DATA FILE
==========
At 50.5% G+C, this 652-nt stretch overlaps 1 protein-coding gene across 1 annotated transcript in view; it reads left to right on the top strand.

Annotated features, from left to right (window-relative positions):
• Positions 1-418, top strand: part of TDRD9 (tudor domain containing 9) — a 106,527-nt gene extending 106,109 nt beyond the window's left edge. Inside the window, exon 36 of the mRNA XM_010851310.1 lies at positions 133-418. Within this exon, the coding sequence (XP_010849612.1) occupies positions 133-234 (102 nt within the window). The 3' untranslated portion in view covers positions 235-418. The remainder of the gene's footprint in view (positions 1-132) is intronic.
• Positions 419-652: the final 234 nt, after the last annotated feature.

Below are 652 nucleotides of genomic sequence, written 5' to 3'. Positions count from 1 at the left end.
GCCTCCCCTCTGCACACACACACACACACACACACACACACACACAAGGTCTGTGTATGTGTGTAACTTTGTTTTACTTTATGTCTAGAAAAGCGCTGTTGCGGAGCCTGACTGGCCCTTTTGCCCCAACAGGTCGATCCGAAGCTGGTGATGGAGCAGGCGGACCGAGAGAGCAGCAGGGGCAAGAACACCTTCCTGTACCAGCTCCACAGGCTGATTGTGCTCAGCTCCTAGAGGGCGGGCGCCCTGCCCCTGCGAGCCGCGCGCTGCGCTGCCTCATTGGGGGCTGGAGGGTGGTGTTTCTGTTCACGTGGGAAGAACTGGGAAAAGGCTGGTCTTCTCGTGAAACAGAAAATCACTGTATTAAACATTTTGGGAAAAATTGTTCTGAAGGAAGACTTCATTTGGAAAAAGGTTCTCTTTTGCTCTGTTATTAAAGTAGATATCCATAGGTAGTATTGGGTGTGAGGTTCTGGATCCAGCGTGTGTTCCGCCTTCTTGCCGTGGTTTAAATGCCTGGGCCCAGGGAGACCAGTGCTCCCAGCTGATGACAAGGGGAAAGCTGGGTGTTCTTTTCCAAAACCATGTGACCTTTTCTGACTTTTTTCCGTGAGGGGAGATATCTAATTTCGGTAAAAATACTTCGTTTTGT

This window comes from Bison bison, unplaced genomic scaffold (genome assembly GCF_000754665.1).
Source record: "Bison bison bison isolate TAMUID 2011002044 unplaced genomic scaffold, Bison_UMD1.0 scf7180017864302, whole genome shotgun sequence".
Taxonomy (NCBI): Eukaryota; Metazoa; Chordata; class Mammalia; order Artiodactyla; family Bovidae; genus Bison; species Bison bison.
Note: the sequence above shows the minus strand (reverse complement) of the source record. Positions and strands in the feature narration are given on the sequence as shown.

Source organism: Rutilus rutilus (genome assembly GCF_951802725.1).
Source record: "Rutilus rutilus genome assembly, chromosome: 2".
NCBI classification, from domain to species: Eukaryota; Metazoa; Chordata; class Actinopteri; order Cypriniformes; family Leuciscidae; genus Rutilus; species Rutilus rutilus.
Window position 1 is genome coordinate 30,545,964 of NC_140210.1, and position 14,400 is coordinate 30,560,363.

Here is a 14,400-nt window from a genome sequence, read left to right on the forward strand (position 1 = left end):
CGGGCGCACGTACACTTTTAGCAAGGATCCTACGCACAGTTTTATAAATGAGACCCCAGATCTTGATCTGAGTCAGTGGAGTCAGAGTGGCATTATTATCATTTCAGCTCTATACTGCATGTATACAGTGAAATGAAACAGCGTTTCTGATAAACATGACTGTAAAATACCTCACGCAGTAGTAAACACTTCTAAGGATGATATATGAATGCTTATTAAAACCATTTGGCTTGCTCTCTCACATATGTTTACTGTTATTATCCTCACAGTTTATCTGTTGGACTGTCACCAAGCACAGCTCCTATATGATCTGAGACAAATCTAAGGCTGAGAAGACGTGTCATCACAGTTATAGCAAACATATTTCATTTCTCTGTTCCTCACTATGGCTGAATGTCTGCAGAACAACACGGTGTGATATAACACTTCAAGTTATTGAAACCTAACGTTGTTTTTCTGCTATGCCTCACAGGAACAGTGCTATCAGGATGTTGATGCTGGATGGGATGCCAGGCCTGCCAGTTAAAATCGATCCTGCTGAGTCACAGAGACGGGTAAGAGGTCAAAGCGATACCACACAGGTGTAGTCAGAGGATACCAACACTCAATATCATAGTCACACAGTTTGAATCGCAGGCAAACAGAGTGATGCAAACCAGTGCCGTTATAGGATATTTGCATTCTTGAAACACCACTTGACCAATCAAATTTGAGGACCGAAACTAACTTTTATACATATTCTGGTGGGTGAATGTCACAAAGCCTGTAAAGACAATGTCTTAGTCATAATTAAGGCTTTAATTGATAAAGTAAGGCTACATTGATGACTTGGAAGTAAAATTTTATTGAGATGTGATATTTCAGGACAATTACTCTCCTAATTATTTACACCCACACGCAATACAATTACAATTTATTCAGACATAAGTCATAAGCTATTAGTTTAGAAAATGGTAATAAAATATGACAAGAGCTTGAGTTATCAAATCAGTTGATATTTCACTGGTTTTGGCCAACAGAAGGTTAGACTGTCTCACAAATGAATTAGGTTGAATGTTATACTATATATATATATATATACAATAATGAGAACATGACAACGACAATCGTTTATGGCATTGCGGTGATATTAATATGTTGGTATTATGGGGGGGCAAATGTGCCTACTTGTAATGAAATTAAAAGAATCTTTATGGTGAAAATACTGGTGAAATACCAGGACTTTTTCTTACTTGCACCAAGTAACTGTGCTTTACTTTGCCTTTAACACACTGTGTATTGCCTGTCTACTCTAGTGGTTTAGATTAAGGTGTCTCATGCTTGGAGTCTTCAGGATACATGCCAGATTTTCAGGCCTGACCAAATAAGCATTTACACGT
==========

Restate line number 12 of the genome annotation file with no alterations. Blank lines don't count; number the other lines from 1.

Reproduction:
Source record: "Rutilus rutilus genome assembly, chromosome: 2".